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Brenna Houck is a Cities Manager for the Eater network. She previously edited Eater Detroit and reported for Eater. You can follow her on the internet at @brennahouck.

As record droughts in the western United States create problems for American brewers and hop growers, one of Belgium's most celebrated beer makers says it's scaling back production due to climate change. Warmer temperatures have slashed Brussels' Cantillon brewery's production season, reports The Guardian.

The Cantillon brewery has been making sours using wild yeast for more than 100 years; however, the company says recent climate changes in Belgium have made brewing conditions more volatile. Over the past week, temperatures in the area have been unseasonably high — around 15 degrees Celsius (59 degrees Fahrenheit). The ideal temperature for cooling the beer is between 3 and 8 degrees Celsius (37 and 46 degrees Fahrenheit). Rather than use modern refrigeration, the traditional brewery has opted to shut down production.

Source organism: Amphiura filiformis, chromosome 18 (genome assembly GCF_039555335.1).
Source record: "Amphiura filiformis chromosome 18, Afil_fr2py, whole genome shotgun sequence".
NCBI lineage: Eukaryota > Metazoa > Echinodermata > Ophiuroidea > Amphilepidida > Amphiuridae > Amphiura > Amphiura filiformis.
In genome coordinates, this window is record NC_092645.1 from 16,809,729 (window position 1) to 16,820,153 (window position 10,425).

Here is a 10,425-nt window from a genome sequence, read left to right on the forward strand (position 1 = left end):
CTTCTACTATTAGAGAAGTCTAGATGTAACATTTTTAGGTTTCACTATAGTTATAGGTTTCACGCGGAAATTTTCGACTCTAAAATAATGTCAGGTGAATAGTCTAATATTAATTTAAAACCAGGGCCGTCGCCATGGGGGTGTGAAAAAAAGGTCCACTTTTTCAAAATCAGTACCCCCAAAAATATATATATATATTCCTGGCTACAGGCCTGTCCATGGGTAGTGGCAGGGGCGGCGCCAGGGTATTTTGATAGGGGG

"It is totally abnormal. We have those night temperatures in the summer and with such a temperature it is totally impossible to brew," brewer Jean Van Roy tells Mashable. In the past, Cantillon's brewing season began in mid-October and stretched to May, but now lasts only from November to March or April. "We are losing more than one month and if it continues we will lose maybe two months and that is certainly due to the global warming."

The brewing industry isn't the only market to feel the pressure of climate change. Fast-casual chain Chipotle has expressed concerns that global climate change could have a "significant impact" on the price and availability of certain ingredients, including avocados. However, the news isn't all bad: California's Napa Valley is expected to produce some excellent wine this year due to drier conditions.